Referring to FIG. 3 the loudspeaker 30 of U.S. Pat. No. 4,138,594 includes a compression chamber 31, a transducer 32 and a folded horn 33 in an enclosure 34. The transducer 32 is disposed in the compression chamber 31. The output of the loudspeaker 30 is a monopole and therefore is omnidirectional.

Referring to FIG. 4 the loudspeaker 40 of U.S. Pat. No. 3,912,866 includes a compression chamber 41, a transducer 42 and a folded horn 43 in an enclosure 44. The transducer 42 is disposed in the compression chamber 41. The output of the loudspeaker 40 is a monopole and therefore is omnidirectional.

Refering to FIG. 5 in conjunction with FIG. 6 and FIG. 7 the loudspeaker 50 of U.S. Pat. No. 4,313,032 includes a compression chamber 51, a transducer 52 and a folded horn 53 in an enclosure 54. The transducer 52 is disposed in the compression chamber 51. The output of the loudspeaker 40 is a monopole and therefore is omnidirectional.

Referring to FIG. 8 and page 186 of a chapter on Enclosures in a book, entitled Hi-Fi Loudspeakers and Enclosure, Revised Second Edition, written by Abraham B. Cohen, published by Hayden Book Company Cohen describes a loudspeaker. A loudspeaker 110 includes a compression chamber 111, a transducer 112 and a straight horn 113. The transducer 112 is disposed in the compression chamber 111. The output of the loudspeaker 110 is a monopole and therefore is omnidirectional.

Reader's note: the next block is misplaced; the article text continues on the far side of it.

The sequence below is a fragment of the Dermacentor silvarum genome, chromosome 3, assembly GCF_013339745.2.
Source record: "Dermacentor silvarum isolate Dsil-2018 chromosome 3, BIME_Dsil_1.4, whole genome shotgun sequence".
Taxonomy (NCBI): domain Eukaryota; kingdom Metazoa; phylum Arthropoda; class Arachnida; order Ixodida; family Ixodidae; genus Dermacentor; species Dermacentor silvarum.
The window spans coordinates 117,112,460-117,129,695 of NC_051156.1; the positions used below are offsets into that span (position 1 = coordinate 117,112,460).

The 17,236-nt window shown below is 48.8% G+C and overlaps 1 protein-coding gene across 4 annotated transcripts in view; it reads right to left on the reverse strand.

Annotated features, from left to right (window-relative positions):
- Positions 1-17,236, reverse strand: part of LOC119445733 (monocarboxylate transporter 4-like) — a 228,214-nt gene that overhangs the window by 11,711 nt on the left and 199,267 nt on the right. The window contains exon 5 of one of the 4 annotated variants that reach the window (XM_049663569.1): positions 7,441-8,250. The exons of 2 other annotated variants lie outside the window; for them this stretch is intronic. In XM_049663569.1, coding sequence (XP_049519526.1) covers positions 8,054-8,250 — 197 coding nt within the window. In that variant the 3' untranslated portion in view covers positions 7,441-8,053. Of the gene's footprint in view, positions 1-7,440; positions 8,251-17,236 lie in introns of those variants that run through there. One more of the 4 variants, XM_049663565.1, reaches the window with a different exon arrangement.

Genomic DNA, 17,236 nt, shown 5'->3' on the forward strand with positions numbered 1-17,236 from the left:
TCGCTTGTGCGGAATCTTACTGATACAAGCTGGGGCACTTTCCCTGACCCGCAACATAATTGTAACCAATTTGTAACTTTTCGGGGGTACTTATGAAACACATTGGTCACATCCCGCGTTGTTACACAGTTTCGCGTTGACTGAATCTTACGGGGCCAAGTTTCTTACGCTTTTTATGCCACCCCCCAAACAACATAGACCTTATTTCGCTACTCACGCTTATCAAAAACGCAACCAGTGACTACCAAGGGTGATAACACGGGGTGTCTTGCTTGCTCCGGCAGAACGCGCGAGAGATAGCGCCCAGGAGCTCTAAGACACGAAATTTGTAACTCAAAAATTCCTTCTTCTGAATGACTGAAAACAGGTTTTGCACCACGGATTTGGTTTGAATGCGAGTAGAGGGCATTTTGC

Referring to FIG. 8 in conjunction with FIG. 9 a first transducer 121 and a second transducer 122 are mechanically and acoustically coupled to the straight horn 113. When the first and second transducers 121 and 122 are added to the transducer 112 their radiation output in the front of the loudspeaker 110 is a dipole and in phase augmentation sharing the monopath of the output of the transducer 112 and their output in the rear of the loudspeaker 110 is out of phase of with the output of the transducer 112. The combined monopole and dipole produces a cardiode-shaped wave.

Referring to FIG. 10 and page 186 of the book, entitled Hi-Fi Loudspeakers and Enclosure, a loudspeaker 210 includes a compression chamber 211, a transducer 212 and a flat folded horn 213. The transducer 212 is disposed in the compression chamber 211. The output of the loudspeaker 210 is a monopole and therefore is omnidirectional.

Referring to FIG. 10 in conjunction with FIG. 11 a transducer 221 is mechanically and acoustically coupled to the flat folded horn 212. When the transducer 121 is added to the transducer 212 its radiation output in the front of the loudspeaker 210 is a dipole and in phase augmentation sharing the monopath of the output of the transducer 212 and their output in the rear of the loudspeaker 210 is out of phase of with the output of the transducer 212. The combined monopole and dipole produces a cardiode-shaped wave.

Referring to FIG. 12 and page 186 of the book, entitled Hi-Fi Loudspeakers and Enclosure, a loudspeaker 310 includes a compression chamber 311, a transducer 312 and a split bent horn 313. The transducer 312 is disposed in the compression chamber 311. The output of the loudspeaker 310 is a monopole and therefore is omnidirectional.